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The National Lottery has teamed up with singer and actress Alexandra Burke, Love Island winner Liam Reardon, Olympic cycling legend Sir Chris Hoy and Girls Aloud star Nadine Coyle to unveil four new striking installations across the UK, to inspire change and encourage communities to think about how they might use some of the £30million raised for good causes each week.
The anamorphic artworks, created by leading arts collective Greyworld and inspired by National Lottery funded projects, showcase four words via an explosion of National Lottery balls. The words BUILD, DREAMS, CREATE, CHANGE bring to life the results that can be achieved through National Lottery funding.
Each installation has been made from more than 636 National Lottery balls, which represent the 636,000 and more organisations that benefit from the funding across the sports, art, heritage and community sectors – from the Olympic Medals to Stonehenge, to local sports clubs and community theatre groups.
Singer and actress Alexandra Burke, who unveiled ‘Change’ in London’s Trafalgar Square, said: “What I love about working in music and performing arts is its ability to connect people and to inspire creativity as we push boundaries together. The National Lottery really gives so many venues, productions, and artists around the UK the ability to stage the events and performances we love - and have missed - so much.
“I’ve been lucky enough to experience first-hand this impact, having performed at places like the amazing Union Chapel in my hometown in Islington, which has received National Lottery funding over the years. I find it so inspiring how the funding also goes to smaller organisations where these grants make life-changing differences. If we can continue to support and protect our community, we will be able to future-proof it for generations to come and make so many dreams a reality.”
The installation unveiling comes as new research out today reveals that community gardens, independent shops and exhibitions are some of things people in the UK want to see more of in their local communities.
In the research, people revealed that their hopes and dreams for their local communities in 2022 included having more mental health support groups, being able to afford improvements to places and spaces that matter, and for more entertainment facilities. Among the things currently valued in their communities were walking/hiking trails, parks, and public transport. However, people would also like to see more wellbeing centres, libraries and beehouses.
The research revealed that people last saw improvements in their neighbourhood an average of 17 months ago, and 46 per cent claim they aren’t made regularly enough. When it comes to what communities believe currently needs improving, almost 20 per cent said their community needs a friendlier neighbourhood and 16 per cent want more social schemes and venues, with almost 50 per cent saying that they’re now more interested in their community since the pandemic.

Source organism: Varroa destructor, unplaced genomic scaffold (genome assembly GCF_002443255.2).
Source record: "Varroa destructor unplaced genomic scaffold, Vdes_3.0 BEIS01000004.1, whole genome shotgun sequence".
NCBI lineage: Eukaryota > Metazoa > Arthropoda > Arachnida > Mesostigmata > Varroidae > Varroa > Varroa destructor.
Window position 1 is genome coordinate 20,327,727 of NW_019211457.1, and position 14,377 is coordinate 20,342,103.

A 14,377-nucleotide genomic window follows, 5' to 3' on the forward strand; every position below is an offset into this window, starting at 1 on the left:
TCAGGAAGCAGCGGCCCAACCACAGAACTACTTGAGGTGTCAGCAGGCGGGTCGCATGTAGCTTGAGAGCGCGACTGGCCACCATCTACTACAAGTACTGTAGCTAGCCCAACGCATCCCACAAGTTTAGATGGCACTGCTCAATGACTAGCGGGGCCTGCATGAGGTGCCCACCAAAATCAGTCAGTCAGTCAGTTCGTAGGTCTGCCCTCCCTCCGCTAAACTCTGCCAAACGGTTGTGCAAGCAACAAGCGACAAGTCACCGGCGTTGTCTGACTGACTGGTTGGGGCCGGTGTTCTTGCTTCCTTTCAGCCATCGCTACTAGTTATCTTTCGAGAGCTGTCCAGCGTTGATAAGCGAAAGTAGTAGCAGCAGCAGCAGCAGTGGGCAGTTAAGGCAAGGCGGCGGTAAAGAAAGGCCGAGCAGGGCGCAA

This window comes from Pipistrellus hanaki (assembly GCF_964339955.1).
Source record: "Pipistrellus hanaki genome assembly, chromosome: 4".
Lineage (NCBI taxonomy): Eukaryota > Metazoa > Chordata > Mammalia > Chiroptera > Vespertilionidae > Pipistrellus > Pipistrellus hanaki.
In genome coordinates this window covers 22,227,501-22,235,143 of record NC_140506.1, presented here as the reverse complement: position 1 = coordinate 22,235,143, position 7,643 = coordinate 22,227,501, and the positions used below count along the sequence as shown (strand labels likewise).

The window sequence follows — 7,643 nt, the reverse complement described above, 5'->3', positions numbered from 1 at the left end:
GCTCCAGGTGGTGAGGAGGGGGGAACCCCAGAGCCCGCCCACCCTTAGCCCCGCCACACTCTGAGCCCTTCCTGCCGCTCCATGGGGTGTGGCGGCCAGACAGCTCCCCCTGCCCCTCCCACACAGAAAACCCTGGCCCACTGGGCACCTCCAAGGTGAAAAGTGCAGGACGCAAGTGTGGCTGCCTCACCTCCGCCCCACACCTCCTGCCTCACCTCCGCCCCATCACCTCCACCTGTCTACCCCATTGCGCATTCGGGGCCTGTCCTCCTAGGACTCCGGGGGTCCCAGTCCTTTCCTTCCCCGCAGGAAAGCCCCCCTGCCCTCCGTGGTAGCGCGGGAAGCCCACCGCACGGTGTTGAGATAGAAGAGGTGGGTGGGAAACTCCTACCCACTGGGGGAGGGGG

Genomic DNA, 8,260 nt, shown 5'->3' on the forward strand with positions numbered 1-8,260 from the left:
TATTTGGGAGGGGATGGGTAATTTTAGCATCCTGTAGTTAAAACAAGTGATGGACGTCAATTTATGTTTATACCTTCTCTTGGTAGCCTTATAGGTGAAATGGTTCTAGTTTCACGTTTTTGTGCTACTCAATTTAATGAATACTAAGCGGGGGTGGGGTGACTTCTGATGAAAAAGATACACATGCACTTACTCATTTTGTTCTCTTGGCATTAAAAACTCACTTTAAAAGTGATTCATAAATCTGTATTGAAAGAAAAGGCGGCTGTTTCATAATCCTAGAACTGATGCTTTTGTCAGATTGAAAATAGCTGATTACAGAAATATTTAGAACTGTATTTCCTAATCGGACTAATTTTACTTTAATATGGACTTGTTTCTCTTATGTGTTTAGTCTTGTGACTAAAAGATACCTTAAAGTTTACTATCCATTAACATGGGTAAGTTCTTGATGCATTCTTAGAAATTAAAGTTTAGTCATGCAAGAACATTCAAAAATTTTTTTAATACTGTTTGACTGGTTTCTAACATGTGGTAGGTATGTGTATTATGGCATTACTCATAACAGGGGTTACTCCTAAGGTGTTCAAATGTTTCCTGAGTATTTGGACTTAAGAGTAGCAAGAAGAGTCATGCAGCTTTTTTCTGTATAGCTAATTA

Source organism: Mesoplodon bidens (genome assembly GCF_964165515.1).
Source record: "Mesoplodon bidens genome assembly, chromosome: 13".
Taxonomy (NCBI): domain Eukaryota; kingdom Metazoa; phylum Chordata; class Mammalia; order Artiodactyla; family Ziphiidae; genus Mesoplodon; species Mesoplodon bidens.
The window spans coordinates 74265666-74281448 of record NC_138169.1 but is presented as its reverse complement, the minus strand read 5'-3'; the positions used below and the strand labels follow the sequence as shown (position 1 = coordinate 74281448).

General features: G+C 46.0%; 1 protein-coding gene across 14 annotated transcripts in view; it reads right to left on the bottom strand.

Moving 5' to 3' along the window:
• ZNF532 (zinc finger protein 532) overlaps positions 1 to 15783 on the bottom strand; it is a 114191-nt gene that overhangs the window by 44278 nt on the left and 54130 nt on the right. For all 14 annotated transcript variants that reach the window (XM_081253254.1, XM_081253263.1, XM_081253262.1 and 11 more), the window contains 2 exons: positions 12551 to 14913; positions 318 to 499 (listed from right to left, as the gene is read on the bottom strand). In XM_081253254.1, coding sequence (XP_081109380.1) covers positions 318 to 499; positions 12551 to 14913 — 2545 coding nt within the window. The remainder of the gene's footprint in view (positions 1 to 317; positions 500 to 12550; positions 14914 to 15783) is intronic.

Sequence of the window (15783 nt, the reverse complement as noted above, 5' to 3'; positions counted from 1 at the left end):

Half of those polled believe improvements to their community would result in a happier atmosphere, however the research also found that 41 per cent have noticed enhancements over the past decade, including more community events, green spaces and sports clubs – all areas that National Lottery funding supports.
Ros Kerslake, Chief Executive of The National Lottery Heritage Fund and Chair of the National Lottery Forum, says: “For 27 years National Lottery funding has been transforming communities, turning dreams into reality and making life better for millions of people. As we emerge from what has been a desperately challenging time, we want to inject hope and encourage communities to imagine what they could achieve with a helping hand from The National Lottery. With £30million raised for good causes each week, we have grants available from £3,000 to £5million. By coming together as communities, and as a nation, we can build, dream and create to change our future for the better and for generations to come.”
Research continued to reveal that we are in fact a nation of community heroes thanks to the pandemic, with 39 per cent saying they now take part in activities that make a positive impact in their local area. Almost 30 per cent of people now actively think how they can make a difference in their community. And 24 per cent are personally involved in roles within their community, including being part of the neighbourhood watch, running a social media group and helping out with sports and church events.
The installations across the UK will be available to view from 15th November in Royal Botanic Garden, Edinburgh, 16th November in Antrim Castle Garden, Antrim, 17th November in the Wales Millennium Centre, Cardiff and 18th November in Trafalgar Square, London.
To find out more about National Lottery funding go to https://www.lotterygoodcauses.org.uk/funding